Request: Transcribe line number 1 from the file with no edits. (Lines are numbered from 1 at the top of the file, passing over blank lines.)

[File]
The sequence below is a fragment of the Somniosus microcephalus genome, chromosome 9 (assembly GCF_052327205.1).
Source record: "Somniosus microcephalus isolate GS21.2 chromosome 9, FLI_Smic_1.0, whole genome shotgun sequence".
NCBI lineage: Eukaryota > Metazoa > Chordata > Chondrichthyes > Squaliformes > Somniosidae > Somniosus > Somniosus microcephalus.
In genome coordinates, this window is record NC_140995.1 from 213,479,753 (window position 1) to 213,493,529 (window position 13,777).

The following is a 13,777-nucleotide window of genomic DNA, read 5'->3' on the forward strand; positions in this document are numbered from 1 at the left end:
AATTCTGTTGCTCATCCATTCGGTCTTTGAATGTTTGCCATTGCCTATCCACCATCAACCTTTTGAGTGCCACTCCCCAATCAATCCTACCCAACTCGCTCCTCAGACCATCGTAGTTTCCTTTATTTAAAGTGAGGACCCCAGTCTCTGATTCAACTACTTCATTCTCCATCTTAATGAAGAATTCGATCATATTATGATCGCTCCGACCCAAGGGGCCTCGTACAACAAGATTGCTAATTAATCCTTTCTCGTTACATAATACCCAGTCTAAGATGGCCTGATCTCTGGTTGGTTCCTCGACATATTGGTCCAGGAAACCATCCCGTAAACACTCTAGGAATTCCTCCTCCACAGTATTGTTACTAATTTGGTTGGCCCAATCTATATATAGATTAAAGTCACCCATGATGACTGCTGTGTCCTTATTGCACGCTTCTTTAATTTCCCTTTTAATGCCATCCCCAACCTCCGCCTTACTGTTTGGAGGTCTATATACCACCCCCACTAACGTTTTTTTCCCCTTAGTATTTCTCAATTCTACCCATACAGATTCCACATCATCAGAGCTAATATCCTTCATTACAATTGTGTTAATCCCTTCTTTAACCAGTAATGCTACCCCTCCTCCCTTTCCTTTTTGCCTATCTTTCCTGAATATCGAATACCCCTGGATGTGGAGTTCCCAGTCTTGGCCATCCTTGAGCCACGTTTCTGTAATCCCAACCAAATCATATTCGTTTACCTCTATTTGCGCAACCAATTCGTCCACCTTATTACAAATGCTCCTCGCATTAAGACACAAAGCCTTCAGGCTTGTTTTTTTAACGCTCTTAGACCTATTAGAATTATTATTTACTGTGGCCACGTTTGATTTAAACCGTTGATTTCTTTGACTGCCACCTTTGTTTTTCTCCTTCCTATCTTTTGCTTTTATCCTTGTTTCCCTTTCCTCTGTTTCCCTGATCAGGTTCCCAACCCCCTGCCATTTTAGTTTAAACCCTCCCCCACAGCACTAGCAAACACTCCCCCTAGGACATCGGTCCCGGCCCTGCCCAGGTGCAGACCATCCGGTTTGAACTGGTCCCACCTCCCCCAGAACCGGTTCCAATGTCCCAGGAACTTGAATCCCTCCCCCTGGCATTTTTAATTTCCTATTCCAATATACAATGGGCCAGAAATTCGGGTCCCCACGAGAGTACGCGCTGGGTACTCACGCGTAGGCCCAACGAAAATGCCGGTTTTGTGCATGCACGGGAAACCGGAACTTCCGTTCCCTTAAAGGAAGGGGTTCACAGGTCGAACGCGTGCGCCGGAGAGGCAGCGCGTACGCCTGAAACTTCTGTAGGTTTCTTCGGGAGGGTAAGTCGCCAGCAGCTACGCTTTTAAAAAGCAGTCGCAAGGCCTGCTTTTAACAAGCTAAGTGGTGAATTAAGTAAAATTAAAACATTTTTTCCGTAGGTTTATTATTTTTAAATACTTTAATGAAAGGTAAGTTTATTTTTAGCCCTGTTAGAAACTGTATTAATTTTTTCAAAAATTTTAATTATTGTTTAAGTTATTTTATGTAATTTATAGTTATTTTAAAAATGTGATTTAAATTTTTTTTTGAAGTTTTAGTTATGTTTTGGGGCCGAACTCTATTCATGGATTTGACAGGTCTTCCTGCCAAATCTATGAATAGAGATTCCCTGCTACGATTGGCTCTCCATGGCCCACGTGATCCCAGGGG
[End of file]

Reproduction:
The sequence below is a fragment of the Somniosus microcephalus genome, chromosome 9 (assembly GCF_052327205.1).